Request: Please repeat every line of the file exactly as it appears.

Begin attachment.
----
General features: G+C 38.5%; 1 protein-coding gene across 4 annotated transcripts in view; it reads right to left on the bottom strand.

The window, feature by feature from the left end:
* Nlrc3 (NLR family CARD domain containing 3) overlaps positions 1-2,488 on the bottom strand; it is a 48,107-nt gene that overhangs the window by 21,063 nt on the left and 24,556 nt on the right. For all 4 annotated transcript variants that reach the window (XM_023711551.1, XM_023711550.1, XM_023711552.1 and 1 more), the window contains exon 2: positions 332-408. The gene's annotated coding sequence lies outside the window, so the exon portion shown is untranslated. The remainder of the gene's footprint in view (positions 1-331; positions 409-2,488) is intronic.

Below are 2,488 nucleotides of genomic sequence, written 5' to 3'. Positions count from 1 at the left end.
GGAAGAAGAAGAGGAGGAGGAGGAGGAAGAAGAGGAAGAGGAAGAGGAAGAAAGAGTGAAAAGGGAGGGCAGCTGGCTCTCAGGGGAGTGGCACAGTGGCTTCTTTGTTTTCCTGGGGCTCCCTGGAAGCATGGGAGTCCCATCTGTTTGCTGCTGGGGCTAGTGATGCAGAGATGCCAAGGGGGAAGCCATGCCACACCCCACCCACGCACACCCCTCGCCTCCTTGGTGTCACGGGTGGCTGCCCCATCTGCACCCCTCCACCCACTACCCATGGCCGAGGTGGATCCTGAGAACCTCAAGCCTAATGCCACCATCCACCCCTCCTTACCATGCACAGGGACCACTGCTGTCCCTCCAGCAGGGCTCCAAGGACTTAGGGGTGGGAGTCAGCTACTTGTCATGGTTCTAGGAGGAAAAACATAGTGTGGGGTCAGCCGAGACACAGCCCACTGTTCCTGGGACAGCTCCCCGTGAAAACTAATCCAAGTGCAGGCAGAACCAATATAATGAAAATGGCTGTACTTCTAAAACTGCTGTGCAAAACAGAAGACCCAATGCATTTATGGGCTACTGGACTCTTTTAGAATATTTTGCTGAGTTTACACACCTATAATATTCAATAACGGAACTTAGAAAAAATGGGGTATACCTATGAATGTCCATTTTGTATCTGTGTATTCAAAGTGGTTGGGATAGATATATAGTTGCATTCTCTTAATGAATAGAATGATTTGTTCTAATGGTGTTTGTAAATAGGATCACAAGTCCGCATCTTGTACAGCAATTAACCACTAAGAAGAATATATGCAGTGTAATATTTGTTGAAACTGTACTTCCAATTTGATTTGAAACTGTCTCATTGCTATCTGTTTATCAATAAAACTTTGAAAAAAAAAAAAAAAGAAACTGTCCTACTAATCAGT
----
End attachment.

General features: G+C 38.5%; 1 protein-coding gene across 4 annotated transcripts in view; it reads right to left on the bottom strand.

The window, feature by feature from the left end:
* Nlrc3 (NLR family CARD domain containing 3) overlaps positions 1-2,488 on the bottom strand; it is a 48,107-nt gene that overhangs the window by 21,063 nt on the left and 24,556 nt on the right. For all 4 annotated transcript variants that reach the window (XM_023711551.1, XM_023711550.1, XM_023711552.1 and 1 more), the window contains exon 2: positions 332-408. The gene's annotated coding sequence lies outside the window, so the exon portion shown is untranslated. The remainder of the gene's footprint in view (positions 1-331; positions 409-2,488) is intronic.

Below are 2,488 nucleotides of genomic sequence, written 5' to 3'. Positions count from 1 at the left end.
GGAAGAAGAAGAGGAGGAGGAGGAGGAAGAAGAGGAAGAGGAAGAGGAAGAAAGAGTGAAAAGGGAGGGCAGCTGGCTCTCAGGGGAGTGGCACAGTGGCTTCTTTGTTTTCCTGGGGCTCCCTGGAAGCATGGGAGTCCCATCTGTTTGCTGCTGGGGCTAGTGATGCAGAGATGCCAAGGGGGAAGCCATGCCACACCCCACCCACGCACACCCCTCGCCTCCTTGGTGTCACGGGTGGCTGCCCCATCTGCACCCCTCCACCCACTACCCATGGCCGAGGTGGATCCTGAGAACCTCAAGCCTAATGCCACCATCCACCCCTCCTTACCATGCACAGGGACCACTGCTGTCCCTCCAGCAGGGCTCCAAGGACTTAGGGGTGGGAGTCAGCTACTTGTCATGGTTCTAGGAGGAAAAACATAGTGTGGGGTCAGCCGAGACACAGCCCACTGTTCCTGGGACAGCTCCCCGTGAAAACTAATCCAAGTGCAGGCAGAACCAATATAATGAAAATGGCTGTACTTCTAAAACTGCTGTGCAAAACAGAAGACCCAATGCATTTATGGGCTACTGGACTCTTTTAGAATATTTTGCTGAGTTTACACACCTATAATATTCAATAACGGAACTTAGAAAAAATGGGGTATACCTATGAATGTCCATTTTGTATCTGTGTATTCAAAGTGGTTGGGATAGATATATAGTTGCATTCTCTTAATGAATAGAATGATTTGTTCTAATGGTGTTTGTAAATAGGATCACAAGTCCGCATCTTGTACAGCAATTAACCACTAAGAAGAATATATGCAGTGTAATATTTGTTGAAACTGTACTTCCAATTTGATTTGAAACTGTCTCATTGCTATCTGTTTATCAATAAAACTTTGAAAAAAAAAAAAAAAGAAACTGTCCTACTAATCAGT